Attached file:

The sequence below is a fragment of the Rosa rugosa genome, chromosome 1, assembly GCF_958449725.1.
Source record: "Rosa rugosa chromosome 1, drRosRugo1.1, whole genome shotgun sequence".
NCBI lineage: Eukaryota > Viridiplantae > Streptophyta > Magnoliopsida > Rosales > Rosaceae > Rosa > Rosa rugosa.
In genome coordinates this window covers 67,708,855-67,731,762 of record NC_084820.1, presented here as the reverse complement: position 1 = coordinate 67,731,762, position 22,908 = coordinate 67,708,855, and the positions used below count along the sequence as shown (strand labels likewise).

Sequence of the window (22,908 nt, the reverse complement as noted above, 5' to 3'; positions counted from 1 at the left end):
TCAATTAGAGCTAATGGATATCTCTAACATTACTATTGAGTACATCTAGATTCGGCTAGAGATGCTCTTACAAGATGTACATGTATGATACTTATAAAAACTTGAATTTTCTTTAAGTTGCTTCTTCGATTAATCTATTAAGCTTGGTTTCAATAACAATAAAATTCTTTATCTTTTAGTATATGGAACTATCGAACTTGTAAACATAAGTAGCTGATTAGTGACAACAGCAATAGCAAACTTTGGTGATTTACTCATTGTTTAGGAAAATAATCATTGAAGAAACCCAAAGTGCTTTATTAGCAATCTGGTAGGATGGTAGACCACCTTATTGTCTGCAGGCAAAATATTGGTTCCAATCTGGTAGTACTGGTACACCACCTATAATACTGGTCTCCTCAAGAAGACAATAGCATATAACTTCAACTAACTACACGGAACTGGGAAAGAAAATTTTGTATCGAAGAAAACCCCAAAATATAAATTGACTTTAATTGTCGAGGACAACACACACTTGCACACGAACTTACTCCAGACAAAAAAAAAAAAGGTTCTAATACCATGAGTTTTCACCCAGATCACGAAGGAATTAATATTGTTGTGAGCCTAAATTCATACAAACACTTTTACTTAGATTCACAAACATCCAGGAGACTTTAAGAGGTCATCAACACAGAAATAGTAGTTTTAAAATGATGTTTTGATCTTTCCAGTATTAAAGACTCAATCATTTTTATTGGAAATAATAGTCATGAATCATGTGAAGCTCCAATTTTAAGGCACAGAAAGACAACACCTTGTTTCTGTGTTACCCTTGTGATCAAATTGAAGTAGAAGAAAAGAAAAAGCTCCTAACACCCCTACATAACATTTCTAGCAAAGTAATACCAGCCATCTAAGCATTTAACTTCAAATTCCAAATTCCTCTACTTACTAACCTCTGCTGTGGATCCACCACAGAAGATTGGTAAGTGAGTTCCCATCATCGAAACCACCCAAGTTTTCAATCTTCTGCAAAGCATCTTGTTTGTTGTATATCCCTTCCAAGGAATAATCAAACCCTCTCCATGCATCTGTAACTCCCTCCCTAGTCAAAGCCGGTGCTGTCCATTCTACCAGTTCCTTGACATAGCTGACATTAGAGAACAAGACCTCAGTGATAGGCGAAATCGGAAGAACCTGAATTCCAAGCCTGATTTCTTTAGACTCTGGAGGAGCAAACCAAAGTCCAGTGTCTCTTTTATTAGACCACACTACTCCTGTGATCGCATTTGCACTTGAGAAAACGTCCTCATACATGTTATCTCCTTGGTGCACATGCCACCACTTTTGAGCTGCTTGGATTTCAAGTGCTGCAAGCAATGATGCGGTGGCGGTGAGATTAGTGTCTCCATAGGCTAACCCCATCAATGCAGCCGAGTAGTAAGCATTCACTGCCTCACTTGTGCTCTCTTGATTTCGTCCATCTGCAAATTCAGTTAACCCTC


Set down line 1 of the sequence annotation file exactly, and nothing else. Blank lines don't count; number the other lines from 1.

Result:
The sequence below is a fragment of the Rosa rugosa genome, chromosome 1, assembly GCF_958449725.1.